America at Large: Horrific allegations likely to cost $100 million pitcher his career

Los Angeles Dodgers signing Trevor Bauer faces charges of alleged sexual assault

Trevor Bauer was guaranteed €38 million for this season alone by the Los Angeles Dodgers. Photograph: Sean M Haffey/Getty Images

Trevor Bauer was guaranteed €38 million for this season alone by the Los Angeles Dodgers. Photograph: Sean M Haffey/Getty Images

 

In a sports world where too many married players routinely cheat on their significant others, the Los Angeles Dodgers’ Trevor Bauer once laid out the three conditions he insists upon when meeting a woman on a first date.

In his peculiarly evolved approach to modern romance, the pitcher first declares himself emotionally unavailable and warns he will cut off contact immediately if the other person ever shows signs of developing feelings during their time together. Second, any mention of the relationship on her social media will also be grounds for abruptly ending the affair. And then there’s the final parameter.

“Three: I sleep with other people,” Bauer told Sports Illustrated. “I’m going to continue to sleep with other people. If you’re not okay with that, we won’t sleep together, and that’s perfectly fine. We can just be perfectly polite platonic friends.”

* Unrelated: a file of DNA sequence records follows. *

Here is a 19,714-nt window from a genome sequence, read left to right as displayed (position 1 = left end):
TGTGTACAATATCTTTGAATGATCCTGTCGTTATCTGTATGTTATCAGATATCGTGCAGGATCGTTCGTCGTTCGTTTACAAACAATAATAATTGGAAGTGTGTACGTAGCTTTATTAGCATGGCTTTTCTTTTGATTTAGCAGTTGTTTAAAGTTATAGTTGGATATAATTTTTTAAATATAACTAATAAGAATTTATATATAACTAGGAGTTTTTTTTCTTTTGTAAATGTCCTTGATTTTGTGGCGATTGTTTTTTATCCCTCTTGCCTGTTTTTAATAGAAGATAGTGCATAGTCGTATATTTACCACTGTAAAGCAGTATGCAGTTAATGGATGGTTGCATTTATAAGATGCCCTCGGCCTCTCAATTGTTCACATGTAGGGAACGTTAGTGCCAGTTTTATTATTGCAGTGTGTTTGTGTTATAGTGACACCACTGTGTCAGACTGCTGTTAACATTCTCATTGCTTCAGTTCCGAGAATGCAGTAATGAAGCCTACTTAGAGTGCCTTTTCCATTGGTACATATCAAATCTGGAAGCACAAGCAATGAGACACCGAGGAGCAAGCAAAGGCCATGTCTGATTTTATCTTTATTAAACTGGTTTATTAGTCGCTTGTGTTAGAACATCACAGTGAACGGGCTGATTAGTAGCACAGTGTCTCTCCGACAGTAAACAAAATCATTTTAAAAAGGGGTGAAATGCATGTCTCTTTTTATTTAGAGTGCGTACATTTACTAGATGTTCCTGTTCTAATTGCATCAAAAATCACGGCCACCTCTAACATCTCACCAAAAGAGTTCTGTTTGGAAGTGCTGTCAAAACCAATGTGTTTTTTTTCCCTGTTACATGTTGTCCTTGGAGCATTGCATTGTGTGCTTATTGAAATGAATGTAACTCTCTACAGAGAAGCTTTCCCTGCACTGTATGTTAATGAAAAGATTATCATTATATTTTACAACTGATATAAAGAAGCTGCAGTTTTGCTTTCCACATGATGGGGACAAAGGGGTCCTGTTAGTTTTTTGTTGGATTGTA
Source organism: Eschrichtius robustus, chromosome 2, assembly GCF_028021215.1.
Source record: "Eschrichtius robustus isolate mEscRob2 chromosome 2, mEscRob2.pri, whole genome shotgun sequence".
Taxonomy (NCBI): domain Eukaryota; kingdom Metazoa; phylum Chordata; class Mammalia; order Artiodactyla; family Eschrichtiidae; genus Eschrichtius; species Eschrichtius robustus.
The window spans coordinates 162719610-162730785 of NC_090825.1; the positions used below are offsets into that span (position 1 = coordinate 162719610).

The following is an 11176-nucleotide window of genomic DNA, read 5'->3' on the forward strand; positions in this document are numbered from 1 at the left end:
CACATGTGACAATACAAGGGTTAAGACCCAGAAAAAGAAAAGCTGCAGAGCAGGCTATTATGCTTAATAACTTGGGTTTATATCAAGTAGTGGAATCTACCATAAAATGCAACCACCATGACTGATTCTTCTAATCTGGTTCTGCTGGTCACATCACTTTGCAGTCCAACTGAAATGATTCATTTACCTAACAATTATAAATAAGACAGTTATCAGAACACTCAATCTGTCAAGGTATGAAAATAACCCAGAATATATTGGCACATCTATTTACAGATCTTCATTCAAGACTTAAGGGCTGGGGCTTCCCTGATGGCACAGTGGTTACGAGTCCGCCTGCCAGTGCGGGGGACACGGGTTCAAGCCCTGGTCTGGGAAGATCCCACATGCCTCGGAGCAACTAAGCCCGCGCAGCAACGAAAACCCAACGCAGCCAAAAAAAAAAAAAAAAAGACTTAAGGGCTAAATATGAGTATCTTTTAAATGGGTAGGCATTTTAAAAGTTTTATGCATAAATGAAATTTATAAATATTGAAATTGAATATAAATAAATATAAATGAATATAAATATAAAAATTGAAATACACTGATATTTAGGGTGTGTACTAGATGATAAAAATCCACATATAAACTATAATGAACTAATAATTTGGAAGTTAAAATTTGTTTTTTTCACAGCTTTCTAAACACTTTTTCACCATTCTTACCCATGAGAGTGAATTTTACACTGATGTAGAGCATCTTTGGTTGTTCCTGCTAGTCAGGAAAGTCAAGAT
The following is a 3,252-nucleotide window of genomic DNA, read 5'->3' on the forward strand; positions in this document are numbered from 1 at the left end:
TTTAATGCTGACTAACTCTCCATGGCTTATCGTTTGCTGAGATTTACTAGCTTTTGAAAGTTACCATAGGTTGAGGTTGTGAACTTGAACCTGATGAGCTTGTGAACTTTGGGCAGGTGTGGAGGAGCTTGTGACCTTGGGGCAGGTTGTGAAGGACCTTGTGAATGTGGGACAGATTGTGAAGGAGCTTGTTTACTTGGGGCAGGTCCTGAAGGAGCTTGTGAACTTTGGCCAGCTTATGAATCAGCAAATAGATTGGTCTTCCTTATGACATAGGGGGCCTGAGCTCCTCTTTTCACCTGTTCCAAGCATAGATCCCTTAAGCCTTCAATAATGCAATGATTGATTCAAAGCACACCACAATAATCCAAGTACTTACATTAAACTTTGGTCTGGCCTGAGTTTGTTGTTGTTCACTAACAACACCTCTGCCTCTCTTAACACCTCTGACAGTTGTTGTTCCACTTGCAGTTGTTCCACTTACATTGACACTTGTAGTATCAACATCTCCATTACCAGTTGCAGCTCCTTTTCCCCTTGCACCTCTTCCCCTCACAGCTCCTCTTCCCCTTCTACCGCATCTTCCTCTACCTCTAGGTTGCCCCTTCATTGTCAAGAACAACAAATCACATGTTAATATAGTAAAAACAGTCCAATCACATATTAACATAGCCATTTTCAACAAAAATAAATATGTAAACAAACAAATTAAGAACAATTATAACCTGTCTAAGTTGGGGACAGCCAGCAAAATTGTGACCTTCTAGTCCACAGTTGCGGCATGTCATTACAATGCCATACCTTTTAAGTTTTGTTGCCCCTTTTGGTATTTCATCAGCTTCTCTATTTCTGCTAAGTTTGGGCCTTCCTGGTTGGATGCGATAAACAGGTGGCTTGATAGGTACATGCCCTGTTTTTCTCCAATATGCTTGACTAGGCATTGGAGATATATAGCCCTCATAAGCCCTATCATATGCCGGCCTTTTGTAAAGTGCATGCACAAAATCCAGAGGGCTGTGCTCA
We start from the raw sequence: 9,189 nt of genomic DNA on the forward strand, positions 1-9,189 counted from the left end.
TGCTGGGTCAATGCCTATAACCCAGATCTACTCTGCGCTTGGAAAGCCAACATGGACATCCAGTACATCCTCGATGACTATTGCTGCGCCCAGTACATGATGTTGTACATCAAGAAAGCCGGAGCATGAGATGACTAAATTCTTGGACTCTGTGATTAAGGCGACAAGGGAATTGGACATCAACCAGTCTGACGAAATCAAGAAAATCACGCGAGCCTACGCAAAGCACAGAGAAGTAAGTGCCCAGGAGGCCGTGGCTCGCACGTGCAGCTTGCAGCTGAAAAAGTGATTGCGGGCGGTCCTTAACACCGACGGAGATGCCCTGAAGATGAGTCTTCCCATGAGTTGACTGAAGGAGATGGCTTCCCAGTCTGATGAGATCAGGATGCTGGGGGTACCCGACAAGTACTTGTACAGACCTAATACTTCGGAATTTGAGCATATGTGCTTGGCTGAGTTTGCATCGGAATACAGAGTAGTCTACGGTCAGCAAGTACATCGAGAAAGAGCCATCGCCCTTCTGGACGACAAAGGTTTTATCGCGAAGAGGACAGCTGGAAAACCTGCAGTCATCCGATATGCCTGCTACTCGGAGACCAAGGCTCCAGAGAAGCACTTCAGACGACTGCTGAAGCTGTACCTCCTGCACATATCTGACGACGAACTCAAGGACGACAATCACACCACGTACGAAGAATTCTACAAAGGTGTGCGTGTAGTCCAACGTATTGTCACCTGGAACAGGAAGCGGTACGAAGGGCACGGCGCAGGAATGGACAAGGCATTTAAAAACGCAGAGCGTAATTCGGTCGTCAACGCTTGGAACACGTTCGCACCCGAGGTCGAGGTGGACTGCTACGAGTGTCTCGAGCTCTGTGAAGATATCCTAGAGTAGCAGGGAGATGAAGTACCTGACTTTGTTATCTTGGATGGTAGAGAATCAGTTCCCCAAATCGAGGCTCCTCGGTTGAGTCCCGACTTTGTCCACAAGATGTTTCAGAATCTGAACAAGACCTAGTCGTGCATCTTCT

In June of this year, a California woman filed for a temporary domestic violence restraining order against Bauer, alleging the 30-year-old had sexually assaulted her at his home in Pasadena. She testified that having initially started chatting to him on Instagram, they ended up having consensual sex twice.

Over the course of the two nights, it is alleged he choked her until she lost consciousness, anally raped her, and violently punched her multiple times causing her to suffer a concussion. Her supporting evidence included graphic photos of the bloody injuries she had suffered and the testimony of a nurse from a sexual assault response team who said she had never witnessed so much bruising to a woman’s genitals before.

“Mr Bauer had a brief and wholly consensual sexual relationship initiated by [his accuser] beginning in April 2021,” said Jon Fetterolf, Bauer’s lawyer, in response. “We have messages that show [his accuser] repeatedly asking for ‘rough’ sexual encounters involving requests to be ‘choked out’ and slapped in the face. In both of their encounters, [his accuser] drove from San Diego to Mr Bauer’s residence in Pasadena, California where she went on to dictate what she wanted from him sexually and he did what was asked.”

Within 48 hours of the court granting that temporary order, Bauer was placed on a seven-day paid administrative leave from baseball. Having extended that suspension eight times since July, Major League Baseball confirmed last week that he is unavailable for the remainder of the season.

Just seven months ago, he signed a three-year $102 million (€86.25 million) contract with the Dodgers. His hometown team guaranteed him $38 million (€32 million) for this campaign alone, making him the highest-paid player in the sport, somebody brought in to bolster their attempt to retain the World Series.